can be called the subset of logistics but the converse is not true. There is a thin line of difference
between the two.
Global Scenario of Logistics Industry
Size of the Global Logistics Industry
1) Annual logistics cost of the world is USD 3.5 trillion
2) The annual logistics cost in any country varies in between
3) 9% to 20% of their GDP
4) Logistics market in US is 10% of its annual logistics cost
5) Global logistics industry is estimated to be worth USD 300
6) Largest service providers are located in Europe
7) Biggest market- US
Current Status and Dynamics of the Industry
1) Issues – Pricing pressure, High cost of operation ,Low returns
on investment ,hiring and retaining talent and pressure from
2) Role of service providers has become very important to
complete supply chain integration
3) Demand for third party logistics providers is increasing
4) Growing at a very fast rate in the South – East Asian countries
Top ten logistics companies in the
5) Nippon Express
7) TNT Post Group
Indian competitors in supply chain and
logistics and their present scenario
Image: Vikas Khot
IN EXPANSION MODE We face hard times to get where we are, says Kenneth F. Koval, VP, India operations, FedEx Express
The Tortoise and Achilles both stood at the starting point for a race. The puny tortoise looked at
Achilles, the mighty and powerful Greek warrior, and asked, “Do you think you can give me a 10-metre
lead; it would make the race interesting, don’t you think?”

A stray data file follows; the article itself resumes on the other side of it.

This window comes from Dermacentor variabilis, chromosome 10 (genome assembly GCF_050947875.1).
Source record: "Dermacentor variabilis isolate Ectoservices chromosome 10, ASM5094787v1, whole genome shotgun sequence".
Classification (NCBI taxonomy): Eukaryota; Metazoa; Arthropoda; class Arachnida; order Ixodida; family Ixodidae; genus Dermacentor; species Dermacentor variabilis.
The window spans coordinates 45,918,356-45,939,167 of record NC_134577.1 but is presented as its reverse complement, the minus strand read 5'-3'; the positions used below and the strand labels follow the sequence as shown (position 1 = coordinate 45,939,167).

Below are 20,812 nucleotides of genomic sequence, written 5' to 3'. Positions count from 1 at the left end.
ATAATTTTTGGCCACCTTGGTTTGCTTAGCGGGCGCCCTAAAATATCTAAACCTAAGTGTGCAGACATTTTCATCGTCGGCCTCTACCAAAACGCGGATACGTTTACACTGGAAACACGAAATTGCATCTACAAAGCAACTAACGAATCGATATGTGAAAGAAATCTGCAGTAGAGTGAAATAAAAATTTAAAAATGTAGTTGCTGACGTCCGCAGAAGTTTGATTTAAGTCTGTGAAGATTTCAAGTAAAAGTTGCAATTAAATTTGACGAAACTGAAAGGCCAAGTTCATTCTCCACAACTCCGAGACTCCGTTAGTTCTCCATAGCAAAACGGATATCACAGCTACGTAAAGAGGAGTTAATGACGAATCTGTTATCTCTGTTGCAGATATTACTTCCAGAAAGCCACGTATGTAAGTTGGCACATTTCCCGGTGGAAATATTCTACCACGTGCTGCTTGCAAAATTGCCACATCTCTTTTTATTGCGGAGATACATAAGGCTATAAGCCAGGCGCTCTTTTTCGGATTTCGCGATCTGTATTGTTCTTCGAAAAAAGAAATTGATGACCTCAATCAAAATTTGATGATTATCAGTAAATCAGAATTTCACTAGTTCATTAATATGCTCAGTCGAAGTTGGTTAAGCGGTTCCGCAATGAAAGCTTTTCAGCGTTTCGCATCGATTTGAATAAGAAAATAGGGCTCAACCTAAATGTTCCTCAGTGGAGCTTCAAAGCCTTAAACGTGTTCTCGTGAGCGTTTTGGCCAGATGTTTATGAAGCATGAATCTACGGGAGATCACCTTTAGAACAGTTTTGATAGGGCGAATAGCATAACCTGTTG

Achilles smiled and agreed. After all, how long could it possibly take him to race through 10 metres and
overtake the tiny tortoise? According to Zeno, who lived in the city of Alea 2,500 years ago, this was a
bad move by Achilles. This mathematical puzzle called Zeno’s Paradox says that, assuming their speeds
didn’t vary (though one ran fast and the other slow), by the time Achilles covered 10 metres, the
tortoise would have moved two metres further. By the time Achilles covered those two metres, the
tortoise would have moved a little ahead. Thus, whenever Achilles reaches somewhere the tortoise has
been, he still has further to go. Therefore, because there are an infinite number of points Achilles must
reach where the tortoise has already been, he can never overtake the tortoise.
Zeno might well have been talking about logistics rivals DHL and Federal Express (FedEx). Across the
world, the $39-billion FedEx is clearly Achilles, the sector leader. But in India, even after running for 15
years, it hasn’t been able to close the gap with DHL.
DHL’s Indian operations closed 2010 with Rs. 823 crore in revenues and a profit of Rs. 31 crore. FedEx’s
income statements for its Indian operations are not readily available (only the balance sheet is), but our
estimates (calculated using earnings per share and changes in balance sheet) show that it incurred
losses of Rs. 4 crore for 2010. Forbes India sent this figure to FedEx for clarification. In its reply, FedEx
did not confirm or deny these numbers. It added that the company does not report numbers on a
country or regional basis.
Why has FedEx fallen behind and can it catch up? One key reason is that FedEx had never taken the
India opportunity seriously and was caught napping as the Indian logistics market exploded. According
to a study by Frost and Sullivan, the Indian logistics market is pegged at $75.19 billion, about 6.2 percent
of India’s gross domestic product (GDP) and 11.6 percent of the services GDP in 2010. It is projected to
grow to $120.42 billion in just three years from now, as manufacturing expands faster and gives a fillip
to the logistics business.
But it appears FedEx has finally woken up. “We now have our stake in the ground there,” says Rajesh
Subramaniam, senior vice president, international marketing, FedEx Services, speaking on the phone
from Memphis, USA. Subramaniam, born in Thiruvananthapuram and a graduate of the Indian Institute
of Technology Bombay, has been bullish on India for years. It is clear that the top brass in Memphis now